Celebrated movie man Sir Peter Jackson has been brought to task about his movie The Lovely Bones which comes out next week on DVD but he has told an American news channel he makes no apologies for the movie.

"I wouldn't change the film. The film is very much what we set out to make," he told CNN this week.

In a phone interview from Wellington, where Jackson is working on the pre-production side of The Hobbit that will be directed by his friend Guillermo del Toro, he admitted he doesn't know what he would do differently to the film.

"I wouldn't change anything in the film. I think it's a difficult film... To actually go to the movies is a particular thing that you make a decision to do, and to go and see a film essentially about a 14-year-old girl who's murdered - I can imagine that's not necessarily going to be at the top of everybody's list as a must-see film. In a way it was always going to be a difficult film from that point of view.

"Hopefully on DVD it'll have a slightly easier audience, because watching a DVD doesn't have the monumental decision that going out to the movies has.

"But certainly I wouldn't change the film. The film is very much what we set out to make. I don't know what I'd do differently," Jackson said.

The story is set in Pennsylvania in 1973 and involves the rape and murder of a 14-year-old girl played by Saoirse Ronan.

She watches her family grieve for her from an afterlife called the "in-between".

Her father (Mark Wahlberg) becomes obsessed with catching the killer, whom he suspects is a neighbour (Stanley Tucci). Her mother (Rachel Weisz) moves out and her siblings and friends struggle with the tragedy.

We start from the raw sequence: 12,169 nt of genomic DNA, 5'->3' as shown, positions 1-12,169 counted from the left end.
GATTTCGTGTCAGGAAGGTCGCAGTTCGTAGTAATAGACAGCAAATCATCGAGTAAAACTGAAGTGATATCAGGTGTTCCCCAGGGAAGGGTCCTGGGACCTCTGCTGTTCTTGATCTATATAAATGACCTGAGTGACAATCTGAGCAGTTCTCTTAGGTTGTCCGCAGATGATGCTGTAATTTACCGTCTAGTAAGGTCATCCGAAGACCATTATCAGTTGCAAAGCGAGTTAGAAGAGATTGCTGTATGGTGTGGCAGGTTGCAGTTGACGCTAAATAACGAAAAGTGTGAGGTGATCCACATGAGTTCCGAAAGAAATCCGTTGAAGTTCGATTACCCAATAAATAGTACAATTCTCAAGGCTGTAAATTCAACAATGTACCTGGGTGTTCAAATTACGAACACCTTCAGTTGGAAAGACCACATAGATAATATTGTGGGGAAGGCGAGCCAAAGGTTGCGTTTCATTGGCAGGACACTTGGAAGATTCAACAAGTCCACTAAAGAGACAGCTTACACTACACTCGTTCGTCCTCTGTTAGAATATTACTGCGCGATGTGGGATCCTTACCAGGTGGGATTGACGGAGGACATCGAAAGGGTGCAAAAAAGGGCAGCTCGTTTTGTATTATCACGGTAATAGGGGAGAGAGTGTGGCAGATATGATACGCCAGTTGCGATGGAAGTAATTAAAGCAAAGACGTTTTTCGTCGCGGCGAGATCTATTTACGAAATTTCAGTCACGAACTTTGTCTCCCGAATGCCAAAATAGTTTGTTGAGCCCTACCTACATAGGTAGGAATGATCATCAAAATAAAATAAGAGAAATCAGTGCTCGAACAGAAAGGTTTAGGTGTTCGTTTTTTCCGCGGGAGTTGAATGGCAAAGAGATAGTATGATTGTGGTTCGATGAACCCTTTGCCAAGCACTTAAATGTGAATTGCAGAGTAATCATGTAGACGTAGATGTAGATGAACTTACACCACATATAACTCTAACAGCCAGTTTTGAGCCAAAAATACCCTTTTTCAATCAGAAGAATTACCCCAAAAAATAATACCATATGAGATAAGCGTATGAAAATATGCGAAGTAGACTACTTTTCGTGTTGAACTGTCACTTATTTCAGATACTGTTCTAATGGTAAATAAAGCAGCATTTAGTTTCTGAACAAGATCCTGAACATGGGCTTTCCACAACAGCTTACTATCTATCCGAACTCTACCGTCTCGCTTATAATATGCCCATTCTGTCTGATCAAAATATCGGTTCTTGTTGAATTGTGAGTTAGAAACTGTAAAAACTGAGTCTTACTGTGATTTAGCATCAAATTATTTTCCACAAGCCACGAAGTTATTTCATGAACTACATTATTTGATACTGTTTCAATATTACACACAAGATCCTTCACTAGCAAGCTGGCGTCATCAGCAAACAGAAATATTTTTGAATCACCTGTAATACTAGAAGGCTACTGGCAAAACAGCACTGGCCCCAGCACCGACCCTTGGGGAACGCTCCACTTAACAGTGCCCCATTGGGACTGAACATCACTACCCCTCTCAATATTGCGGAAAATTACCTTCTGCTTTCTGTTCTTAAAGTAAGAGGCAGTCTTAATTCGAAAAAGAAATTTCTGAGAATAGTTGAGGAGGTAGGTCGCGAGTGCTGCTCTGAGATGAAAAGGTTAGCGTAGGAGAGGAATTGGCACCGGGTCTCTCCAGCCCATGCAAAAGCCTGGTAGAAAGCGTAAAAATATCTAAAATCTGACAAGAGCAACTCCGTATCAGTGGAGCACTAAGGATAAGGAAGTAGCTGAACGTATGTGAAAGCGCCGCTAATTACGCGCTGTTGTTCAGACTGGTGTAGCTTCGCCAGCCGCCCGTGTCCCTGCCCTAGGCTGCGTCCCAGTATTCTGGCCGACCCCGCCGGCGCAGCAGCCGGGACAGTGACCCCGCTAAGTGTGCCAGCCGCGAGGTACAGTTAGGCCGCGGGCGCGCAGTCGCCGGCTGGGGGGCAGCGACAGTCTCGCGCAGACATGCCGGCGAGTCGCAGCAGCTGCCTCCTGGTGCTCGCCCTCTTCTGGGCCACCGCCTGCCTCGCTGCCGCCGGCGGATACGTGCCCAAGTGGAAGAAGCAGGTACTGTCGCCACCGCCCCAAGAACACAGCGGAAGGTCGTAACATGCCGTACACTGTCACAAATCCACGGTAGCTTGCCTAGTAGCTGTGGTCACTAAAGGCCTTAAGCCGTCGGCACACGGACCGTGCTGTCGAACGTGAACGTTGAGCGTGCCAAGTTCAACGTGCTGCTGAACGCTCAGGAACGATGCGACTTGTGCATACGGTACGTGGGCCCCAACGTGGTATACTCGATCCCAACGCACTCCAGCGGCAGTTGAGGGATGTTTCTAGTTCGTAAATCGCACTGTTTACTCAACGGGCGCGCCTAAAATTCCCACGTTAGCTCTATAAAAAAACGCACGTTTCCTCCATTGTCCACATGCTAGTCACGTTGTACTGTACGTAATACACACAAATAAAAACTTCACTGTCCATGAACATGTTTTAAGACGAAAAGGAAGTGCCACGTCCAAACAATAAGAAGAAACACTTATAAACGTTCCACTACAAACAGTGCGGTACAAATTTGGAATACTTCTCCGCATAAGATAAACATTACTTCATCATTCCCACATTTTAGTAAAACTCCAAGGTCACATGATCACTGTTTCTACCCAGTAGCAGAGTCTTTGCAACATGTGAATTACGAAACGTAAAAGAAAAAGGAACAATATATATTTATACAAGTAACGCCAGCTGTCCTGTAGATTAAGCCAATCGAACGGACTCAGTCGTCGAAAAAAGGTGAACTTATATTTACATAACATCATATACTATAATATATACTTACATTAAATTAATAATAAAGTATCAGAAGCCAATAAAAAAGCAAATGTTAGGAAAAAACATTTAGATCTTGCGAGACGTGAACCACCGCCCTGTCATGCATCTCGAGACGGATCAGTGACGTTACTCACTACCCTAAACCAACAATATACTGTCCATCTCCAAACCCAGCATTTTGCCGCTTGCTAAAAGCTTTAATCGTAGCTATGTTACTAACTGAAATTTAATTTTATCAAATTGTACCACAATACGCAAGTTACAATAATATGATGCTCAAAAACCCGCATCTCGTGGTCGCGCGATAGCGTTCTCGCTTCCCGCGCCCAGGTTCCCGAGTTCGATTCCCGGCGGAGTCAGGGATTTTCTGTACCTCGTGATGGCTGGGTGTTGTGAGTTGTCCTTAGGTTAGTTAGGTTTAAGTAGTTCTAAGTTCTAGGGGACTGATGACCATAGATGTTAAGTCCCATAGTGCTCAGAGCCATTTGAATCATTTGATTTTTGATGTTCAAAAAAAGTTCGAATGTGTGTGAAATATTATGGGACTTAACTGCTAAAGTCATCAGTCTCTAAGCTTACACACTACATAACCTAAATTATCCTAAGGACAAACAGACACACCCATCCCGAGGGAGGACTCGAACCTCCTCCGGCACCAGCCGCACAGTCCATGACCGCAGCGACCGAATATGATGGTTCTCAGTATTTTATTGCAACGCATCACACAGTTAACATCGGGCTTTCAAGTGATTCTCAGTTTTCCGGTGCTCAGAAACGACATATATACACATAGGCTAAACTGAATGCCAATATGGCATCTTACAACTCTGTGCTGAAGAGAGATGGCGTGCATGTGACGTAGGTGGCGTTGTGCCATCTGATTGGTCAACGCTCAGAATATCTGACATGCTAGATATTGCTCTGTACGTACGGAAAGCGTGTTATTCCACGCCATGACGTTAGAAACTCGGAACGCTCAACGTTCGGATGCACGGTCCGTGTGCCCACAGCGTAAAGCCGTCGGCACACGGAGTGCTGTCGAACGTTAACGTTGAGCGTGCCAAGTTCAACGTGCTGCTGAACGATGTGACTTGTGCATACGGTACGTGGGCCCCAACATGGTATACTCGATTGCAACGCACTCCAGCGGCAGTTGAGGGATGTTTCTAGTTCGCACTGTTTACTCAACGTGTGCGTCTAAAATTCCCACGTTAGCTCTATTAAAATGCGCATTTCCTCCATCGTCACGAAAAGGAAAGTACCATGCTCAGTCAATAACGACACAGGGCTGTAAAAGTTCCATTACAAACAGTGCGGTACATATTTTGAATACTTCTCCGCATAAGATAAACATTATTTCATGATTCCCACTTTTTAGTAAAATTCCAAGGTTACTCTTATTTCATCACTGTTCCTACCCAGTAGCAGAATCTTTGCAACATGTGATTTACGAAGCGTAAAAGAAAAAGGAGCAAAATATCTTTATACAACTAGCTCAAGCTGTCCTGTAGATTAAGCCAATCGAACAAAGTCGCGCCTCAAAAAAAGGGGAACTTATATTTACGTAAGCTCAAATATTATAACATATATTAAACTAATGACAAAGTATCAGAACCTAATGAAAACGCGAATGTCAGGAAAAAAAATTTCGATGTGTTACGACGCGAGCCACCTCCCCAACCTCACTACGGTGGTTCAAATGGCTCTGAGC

Reviews for the movie - based on the acclaimed novel by Alice Sebold - were mixed.

Ty Burr from The Boston Globe declared: "It's as if the filmmaker, faced with an endless series of daunting creative choices, proudly took the wrong road each and every time." Ouch.

It's fair to say the movie has been a flop for the director and producer dubbed the man with the golden touch.

His Lord of the Rings trilogy grossed almost US$4 billion worldwide at the box office and won 17 Oscars.

King Kong and District 9 were also box office successes, which is why movie critics question what went wrong for Bones.

Jackson told CNN the small scale of Bones appealed to him because he didn't want to focus only on blockbuster movies.

"I didn't really ever want to be branded as being this big-budget sort of fantasy filmmaker".

The setting of the movie appealed too.

"It was fun," he said, "because we're contemporaries of Susie".

"She was 14 in 1973, Fran was 14 in 1973, I think. I'm a year younger. I was 13, but I remember 1973 very well. Live and Let Die came out - my childhood is marked by James Bond films and that was the year of Live and Let Die. And it was fun, since we were recreating the shopping mall full of the stuff that we used to look at when we were going to malls with our parents. It was our time. It was our era".